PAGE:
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Wordsmith.org Forums General Topics Miscellany Jem Haady: informational
OP Jem Haady
I am looking for information about these producers of the 1940, GM film "To New Horizons," essentially a film version of the "Futurama" exhibit at 1939 World's Fair. Have googled to no avail. Anyone know of other resources? Many thanks. IP
I found this:
formerly known as etaoin...
Watch it here:
I googled on "to new horizons" GM futurama to avail. Hope this helps.
Insel, this site has come up twice in my search; unfortunately, to me it is just a jumble of meaningless symbols. Perhaps you'll have better luck with it:
OOH! Just had a thought: PM paulb. Bet HE knows!
here's a great site on the '39 Fair:
take the tour!
formerly known as etaoin...
Thanks, Jackie, for your confidence; unfortunately I don't know this film which probably didn't circulate in Australia.
The Jam Handy Organisation was a prolific maker of 'industrial' documentaries in the middle years of the last century.
The major film connected with the 1939 World's Fair was 'The City', a famous 44-minute documentary produced for the Fair, directed and photographed by Ralph Steiner and Willard Van Dyke, with music by Aaron Copland and a commentary by Lewis Mumford.
"traces the historic stages in the growth of cities in the U.S. ending in a prescription for the future by the group of city planners who sponsored the film. The filmmakers make imaginative use of a range of techniques from montage to candid camera and bring a sense of poetic rhythm to the depiction of life in Manhattan."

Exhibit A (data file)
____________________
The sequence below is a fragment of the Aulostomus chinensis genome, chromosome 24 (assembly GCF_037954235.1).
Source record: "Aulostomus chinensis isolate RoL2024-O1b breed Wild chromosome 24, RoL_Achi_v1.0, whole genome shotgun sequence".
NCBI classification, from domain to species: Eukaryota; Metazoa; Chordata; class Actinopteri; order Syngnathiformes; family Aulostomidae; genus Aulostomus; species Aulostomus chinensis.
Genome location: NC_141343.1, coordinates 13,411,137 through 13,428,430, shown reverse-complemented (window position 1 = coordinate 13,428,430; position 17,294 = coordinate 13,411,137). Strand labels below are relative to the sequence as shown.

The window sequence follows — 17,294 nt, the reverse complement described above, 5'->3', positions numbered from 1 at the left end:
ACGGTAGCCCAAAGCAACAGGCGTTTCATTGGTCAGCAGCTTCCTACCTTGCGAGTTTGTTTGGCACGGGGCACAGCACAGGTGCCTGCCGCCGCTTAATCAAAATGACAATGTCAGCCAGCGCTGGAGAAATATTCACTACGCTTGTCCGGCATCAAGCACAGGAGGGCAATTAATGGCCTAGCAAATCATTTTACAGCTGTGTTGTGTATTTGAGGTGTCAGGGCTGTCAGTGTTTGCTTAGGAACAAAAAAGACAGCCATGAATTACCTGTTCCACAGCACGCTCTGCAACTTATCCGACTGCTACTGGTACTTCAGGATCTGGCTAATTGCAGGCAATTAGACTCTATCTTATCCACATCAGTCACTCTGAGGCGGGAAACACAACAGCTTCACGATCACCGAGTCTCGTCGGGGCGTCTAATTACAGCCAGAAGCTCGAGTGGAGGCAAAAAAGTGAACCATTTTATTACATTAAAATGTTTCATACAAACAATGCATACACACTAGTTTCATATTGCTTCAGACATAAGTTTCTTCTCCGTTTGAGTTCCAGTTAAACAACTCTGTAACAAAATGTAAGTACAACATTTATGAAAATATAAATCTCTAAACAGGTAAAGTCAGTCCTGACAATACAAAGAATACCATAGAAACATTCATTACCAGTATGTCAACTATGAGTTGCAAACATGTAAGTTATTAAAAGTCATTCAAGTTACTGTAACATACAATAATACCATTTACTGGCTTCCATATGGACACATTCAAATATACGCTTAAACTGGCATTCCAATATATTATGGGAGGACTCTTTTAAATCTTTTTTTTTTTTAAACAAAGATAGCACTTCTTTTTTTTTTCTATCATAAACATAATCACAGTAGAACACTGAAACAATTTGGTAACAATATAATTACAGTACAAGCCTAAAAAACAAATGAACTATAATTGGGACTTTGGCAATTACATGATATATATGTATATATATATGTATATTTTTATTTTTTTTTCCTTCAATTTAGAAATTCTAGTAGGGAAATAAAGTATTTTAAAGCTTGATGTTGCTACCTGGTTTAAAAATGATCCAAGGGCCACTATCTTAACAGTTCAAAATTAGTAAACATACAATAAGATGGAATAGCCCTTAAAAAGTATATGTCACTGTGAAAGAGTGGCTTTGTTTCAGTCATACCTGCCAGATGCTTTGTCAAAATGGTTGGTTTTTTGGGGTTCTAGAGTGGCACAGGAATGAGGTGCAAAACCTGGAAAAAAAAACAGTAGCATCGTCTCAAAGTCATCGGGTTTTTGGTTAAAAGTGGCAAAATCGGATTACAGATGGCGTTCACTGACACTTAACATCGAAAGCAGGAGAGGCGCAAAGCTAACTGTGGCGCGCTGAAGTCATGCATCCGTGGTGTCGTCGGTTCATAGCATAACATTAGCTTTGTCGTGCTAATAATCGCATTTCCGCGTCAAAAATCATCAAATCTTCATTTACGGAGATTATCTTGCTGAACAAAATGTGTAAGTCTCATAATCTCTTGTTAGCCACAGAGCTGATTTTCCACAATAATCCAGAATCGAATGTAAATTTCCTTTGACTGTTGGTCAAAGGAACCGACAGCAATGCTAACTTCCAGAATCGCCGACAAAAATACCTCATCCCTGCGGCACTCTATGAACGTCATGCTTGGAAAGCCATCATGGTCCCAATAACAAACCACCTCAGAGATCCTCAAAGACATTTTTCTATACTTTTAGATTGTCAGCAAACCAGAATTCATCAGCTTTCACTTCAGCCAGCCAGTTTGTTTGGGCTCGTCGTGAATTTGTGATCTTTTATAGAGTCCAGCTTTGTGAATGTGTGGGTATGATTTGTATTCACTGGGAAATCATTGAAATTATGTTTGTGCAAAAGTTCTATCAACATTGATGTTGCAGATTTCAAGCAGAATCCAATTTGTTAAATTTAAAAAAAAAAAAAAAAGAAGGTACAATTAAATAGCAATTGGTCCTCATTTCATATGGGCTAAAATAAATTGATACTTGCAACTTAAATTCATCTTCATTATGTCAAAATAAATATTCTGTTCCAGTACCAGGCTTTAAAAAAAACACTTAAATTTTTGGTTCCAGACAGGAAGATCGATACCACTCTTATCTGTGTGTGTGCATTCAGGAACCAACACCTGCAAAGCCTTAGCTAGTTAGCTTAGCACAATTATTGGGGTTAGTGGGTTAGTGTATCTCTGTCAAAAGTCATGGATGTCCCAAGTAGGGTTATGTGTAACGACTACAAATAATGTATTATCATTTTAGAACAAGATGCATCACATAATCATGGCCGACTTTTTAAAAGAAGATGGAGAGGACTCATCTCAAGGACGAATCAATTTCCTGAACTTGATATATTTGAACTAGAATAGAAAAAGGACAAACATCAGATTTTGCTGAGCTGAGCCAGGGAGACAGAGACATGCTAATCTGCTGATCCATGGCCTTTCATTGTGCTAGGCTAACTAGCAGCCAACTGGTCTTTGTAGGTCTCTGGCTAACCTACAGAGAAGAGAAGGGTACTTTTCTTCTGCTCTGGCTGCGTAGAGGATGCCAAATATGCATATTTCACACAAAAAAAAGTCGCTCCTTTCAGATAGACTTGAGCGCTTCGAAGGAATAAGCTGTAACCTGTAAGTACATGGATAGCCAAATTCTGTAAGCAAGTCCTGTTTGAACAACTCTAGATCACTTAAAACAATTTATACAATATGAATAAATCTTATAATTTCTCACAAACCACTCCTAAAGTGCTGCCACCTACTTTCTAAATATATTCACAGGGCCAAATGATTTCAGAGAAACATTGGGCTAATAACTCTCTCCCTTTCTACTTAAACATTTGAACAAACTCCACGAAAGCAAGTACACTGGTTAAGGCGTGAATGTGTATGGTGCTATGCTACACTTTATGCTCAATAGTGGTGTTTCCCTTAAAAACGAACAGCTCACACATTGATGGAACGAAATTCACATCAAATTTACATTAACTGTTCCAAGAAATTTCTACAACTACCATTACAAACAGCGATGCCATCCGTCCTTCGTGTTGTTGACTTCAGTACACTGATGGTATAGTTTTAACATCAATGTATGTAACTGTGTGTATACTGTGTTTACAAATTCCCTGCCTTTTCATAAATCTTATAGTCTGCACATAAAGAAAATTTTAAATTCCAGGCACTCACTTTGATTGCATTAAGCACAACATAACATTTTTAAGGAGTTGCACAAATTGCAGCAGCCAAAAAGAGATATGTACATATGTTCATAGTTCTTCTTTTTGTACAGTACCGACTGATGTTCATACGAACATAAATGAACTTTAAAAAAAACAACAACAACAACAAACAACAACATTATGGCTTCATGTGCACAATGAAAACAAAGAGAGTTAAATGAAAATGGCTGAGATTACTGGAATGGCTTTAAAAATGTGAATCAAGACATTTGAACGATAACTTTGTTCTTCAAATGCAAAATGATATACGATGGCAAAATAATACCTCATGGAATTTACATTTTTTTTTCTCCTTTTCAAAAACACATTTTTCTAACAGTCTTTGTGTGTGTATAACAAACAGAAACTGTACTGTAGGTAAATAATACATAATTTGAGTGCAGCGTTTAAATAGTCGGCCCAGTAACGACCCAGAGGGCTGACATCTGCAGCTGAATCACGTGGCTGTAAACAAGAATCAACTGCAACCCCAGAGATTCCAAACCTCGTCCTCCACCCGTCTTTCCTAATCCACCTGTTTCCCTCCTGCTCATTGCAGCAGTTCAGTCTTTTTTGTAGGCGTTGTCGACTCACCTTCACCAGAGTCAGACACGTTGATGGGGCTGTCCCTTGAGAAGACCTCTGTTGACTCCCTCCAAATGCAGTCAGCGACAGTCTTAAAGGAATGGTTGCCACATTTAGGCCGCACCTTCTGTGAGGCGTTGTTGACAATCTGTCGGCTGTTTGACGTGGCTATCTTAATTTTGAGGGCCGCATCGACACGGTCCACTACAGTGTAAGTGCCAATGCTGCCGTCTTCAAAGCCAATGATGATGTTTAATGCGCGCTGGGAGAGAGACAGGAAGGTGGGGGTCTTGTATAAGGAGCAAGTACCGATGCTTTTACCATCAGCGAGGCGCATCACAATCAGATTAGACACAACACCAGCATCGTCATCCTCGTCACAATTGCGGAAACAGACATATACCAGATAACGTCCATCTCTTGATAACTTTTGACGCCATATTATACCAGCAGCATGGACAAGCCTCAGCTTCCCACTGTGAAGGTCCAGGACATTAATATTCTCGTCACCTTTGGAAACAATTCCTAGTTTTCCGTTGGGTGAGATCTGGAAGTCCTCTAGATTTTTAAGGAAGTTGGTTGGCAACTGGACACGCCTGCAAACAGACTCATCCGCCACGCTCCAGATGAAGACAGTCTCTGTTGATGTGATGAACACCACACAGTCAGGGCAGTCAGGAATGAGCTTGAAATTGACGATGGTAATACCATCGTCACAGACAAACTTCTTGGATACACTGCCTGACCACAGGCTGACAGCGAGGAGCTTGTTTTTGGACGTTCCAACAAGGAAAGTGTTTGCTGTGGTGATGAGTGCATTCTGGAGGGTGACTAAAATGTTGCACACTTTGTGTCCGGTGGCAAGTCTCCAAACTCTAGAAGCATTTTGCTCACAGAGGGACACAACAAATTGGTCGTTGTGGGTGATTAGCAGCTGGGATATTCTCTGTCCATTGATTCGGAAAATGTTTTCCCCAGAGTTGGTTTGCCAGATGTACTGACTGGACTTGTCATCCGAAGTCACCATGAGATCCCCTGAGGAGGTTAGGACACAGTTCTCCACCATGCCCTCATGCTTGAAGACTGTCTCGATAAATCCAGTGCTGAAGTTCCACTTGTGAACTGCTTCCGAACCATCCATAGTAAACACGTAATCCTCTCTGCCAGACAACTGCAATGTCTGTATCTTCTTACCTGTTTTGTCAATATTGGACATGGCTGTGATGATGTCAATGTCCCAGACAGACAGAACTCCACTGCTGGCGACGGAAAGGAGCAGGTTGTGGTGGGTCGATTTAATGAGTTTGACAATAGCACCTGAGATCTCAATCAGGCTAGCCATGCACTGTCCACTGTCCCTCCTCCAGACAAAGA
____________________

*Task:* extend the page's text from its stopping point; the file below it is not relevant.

I don't know whether it has surfaced on DVD yet.
OP Thanks, all.
The Prelinger site is actually where I found the film. They have something like 45,000 interesting, and not so interesting, films in the public domain. 1,900 or so are available free of charge through the internetarchive.org.
The designer of the Futurama model, Norman Bel Geddes is a facinating character in his own right. I was wondering if the production company was affiliated with him, with GM, or what other films they might have produced -- just as a possible lead to...?
Actually, I was going to correct my first post, since I found another production company called "Jam Handy," which produced an industrial about the ubiquity and utility of springs. But it seems I read the titles in "To New Horizons" correctly the first time.
As something of an aside, I wonder what direct influence, if any, Robert Moses had on the projected highway designs. Most of footage of real modern highways seems to be of his Parkways and of the George Washington Bridge, which joins two of them, although it competed with his Mid-Manhattan Bridge. And the elevated sidewalks were more or less his design for the mid-Manhattan transverse, which was also defeated.
Simplisticly: To New Horizons is interesting for its naivete or disregard of the social contexts that its projections would both give rise to and emerge from and the many problems these would cause.
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